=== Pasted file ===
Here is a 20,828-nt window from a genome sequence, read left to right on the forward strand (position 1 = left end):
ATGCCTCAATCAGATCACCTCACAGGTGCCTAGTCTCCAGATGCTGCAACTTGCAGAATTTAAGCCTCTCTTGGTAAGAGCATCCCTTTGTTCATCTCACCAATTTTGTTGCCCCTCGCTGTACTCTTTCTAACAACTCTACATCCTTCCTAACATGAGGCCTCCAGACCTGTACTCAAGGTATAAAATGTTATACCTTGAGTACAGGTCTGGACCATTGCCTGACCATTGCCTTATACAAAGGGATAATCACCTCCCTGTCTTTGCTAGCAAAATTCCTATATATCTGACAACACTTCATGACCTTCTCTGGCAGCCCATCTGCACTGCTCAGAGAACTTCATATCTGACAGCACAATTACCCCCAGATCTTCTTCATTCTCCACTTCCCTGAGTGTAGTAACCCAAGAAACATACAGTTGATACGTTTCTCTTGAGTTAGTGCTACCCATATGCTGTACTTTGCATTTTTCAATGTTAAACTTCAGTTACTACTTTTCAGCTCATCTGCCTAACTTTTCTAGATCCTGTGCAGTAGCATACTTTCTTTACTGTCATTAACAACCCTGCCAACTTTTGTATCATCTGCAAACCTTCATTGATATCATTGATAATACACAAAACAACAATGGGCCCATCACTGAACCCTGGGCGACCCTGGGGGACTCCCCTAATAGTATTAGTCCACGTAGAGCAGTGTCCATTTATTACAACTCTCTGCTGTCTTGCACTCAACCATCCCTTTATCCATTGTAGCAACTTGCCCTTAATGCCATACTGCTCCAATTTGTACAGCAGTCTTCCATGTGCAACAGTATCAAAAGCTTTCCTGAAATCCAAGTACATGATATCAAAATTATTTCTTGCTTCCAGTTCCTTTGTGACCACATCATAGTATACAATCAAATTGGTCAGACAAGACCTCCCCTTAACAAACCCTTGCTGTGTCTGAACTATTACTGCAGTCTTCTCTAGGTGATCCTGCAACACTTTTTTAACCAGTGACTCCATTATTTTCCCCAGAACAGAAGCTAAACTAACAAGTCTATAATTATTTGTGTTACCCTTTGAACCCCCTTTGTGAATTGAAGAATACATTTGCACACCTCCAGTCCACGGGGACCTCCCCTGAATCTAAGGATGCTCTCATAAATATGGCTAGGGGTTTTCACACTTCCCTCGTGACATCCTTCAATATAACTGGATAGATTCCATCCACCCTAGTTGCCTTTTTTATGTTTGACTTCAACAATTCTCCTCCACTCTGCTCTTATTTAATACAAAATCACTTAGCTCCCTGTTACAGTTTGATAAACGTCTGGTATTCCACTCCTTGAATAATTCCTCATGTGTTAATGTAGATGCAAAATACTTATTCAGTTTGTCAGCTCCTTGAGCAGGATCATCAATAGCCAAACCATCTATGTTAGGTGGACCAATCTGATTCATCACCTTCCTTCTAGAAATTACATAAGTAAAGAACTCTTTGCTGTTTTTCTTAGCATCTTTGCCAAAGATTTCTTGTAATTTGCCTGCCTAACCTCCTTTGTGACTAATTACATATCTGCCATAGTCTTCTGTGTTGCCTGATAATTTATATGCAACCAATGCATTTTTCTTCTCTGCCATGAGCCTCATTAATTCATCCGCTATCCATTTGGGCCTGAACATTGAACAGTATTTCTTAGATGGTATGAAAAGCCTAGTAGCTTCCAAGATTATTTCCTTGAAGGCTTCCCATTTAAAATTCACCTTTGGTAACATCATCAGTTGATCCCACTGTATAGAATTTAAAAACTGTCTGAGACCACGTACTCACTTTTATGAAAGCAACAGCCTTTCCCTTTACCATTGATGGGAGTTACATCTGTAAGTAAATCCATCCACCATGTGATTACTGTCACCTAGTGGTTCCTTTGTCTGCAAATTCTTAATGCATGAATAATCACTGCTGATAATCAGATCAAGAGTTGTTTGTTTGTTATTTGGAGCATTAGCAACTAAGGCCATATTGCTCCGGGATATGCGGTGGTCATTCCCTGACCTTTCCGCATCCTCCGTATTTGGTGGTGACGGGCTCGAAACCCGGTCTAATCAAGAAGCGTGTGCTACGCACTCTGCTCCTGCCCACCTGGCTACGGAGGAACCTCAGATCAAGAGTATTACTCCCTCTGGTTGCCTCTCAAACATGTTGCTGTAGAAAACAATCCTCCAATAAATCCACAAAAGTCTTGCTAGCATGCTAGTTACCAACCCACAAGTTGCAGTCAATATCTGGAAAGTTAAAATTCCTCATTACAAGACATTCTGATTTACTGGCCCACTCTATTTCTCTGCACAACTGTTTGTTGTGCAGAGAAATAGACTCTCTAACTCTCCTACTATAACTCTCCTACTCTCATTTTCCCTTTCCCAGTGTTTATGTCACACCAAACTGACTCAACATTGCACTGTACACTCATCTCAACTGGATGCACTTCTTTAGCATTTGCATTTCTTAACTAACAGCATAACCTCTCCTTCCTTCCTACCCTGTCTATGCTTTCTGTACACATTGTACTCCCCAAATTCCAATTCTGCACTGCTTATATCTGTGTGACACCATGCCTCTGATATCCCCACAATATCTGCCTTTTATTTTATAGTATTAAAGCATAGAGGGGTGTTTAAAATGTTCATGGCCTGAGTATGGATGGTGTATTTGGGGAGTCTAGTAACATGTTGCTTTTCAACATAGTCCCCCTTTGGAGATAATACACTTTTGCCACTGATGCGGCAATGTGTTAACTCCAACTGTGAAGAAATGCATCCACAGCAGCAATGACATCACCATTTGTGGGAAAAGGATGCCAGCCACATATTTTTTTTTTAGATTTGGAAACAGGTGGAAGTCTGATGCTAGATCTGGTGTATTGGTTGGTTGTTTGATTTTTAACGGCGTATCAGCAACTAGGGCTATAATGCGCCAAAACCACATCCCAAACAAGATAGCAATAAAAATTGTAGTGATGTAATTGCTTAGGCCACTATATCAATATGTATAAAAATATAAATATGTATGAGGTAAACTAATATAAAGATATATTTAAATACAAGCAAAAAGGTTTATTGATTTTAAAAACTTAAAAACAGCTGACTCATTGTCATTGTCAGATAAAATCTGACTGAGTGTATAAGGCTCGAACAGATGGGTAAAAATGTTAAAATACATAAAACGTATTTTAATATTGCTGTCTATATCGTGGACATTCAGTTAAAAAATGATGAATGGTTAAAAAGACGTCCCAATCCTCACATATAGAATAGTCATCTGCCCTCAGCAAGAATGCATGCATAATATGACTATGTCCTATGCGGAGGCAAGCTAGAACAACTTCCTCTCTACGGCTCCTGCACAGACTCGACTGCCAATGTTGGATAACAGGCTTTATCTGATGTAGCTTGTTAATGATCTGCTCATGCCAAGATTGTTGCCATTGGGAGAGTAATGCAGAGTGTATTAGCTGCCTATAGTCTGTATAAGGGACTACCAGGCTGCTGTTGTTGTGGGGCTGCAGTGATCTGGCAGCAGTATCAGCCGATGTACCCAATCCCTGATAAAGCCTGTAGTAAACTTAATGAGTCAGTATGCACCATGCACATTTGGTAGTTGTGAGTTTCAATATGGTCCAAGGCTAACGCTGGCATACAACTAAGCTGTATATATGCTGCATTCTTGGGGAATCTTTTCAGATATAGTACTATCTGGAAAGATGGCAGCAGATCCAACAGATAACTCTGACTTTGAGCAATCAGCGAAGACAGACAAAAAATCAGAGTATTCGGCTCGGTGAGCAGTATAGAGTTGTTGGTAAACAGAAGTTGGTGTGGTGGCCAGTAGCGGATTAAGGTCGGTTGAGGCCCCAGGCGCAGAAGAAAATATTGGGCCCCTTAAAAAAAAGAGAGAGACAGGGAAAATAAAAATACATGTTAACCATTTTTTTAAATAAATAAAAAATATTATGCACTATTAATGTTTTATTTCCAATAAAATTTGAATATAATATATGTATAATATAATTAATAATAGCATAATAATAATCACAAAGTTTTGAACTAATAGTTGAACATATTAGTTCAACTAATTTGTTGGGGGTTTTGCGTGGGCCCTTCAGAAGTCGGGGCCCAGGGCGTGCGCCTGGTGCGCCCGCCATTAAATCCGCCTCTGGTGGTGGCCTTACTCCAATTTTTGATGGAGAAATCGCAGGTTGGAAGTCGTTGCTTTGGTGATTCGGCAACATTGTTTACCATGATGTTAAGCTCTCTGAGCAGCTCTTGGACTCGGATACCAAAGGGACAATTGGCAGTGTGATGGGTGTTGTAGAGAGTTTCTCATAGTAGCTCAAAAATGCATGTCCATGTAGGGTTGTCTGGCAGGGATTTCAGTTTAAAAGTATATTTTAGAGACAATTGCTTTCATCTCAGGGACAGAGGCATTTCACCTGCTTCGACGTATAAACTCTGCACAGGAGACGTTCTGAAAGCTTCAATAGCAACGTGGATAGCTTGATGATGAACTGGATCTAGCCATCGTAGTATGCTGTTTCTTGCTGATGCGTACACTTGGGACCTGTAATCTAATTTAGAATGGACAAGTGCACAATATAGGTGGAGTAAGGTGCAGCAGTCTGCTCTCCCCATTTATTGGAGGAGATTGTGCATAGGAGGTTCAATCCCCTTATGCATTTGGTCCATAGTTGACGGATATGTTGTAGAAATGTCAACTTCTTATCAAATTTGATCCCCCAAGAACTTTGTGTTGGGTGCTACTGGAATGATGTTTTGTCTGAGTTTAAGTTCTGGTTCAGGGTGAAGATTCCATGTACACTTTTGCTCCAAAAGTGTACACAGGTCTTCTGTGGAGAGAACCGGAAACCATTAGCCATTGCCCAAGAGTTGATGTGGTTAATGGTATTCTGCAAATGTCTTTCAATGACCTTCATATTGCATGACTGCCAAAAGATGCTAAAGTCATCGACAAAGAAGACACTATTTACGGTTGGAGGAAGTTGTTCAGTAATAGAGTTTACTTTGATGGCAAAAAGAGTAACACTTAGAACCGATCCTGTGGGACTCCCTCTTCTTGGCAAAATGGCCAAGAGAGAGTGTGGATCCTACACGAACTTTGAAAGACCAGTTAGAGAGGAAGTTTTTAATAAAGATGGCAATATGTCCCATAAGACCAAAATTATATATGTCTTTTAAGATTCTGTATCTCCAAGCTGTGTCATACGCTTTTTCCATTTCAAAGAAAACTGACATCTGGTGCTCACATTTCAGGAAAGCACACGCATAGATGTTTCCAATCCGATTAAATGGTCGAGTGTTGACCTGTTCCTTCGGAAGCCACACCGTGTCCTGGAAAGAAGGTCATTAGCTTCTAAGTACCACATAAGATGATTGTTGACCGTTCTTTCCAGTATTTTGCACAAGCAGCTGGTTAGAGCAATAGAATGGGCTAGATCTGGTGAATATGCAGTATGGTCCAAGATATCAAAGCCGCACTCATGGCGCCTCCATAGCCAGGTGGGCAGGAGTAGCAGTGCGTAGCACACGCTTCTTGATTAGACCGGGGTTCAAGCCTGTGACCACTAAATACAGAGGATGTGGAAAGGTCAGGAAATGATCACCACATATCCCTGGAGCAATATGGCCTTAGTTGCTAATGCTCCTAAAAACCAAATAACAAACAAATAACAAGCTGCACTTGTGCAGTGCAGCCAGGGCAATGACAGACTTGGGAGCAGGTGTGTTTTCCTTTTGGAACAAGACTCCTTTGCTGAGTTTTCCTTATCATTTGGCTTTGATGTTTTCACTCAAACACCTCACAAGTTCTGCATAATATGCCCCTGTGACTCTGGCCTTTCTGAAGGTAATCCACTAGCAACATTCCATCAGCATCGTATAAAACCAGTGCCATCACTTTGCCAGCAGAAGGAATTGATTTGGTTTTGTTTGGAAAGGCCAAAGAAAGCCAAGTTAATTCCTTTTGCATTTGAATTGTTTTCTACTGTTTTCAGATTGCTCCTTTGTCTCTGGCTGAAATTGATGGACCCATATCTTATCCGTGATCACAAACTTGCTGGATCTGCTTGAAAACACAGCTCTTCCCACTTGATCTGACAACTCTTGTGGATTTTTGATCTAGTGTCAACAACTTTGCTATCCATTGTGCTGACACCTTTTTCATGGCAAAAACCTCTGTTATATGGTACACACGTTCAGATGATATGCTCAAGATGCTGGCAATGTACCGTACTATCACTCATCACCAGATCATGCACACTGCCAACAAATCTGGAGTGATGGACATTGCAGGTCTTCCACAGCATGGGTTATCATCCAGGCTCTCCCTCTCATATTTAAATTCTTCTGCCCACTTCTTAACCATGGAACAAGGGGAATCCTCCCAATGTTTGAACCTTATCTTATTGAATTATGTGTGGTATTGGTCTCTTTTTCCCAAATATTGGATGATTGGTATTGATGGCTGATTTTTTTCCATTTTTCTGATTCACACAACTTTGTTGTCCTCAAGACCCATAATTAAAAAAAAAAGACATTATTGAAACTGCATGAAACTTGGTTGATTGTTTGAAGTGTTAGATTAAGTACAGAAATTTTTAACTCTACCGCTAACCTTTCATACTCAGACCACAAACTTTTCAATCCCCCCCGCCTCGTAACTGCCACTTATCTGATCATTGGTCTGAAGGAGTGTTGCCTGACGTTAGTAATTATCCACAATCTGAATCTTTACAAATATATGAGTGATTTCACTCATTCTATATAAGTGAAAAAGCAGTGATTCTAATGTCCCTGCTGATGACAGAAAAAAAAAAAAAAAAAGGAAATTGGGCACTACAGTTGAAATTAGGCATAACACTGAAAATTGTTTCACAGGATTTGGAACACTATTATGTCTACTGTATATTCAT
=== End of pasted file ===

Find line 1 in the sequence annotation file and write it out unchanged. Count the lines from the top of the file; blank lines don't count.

Here is a 20,828-nt window from a genome sequence, read left to right on the forward strand (position 1 = left end):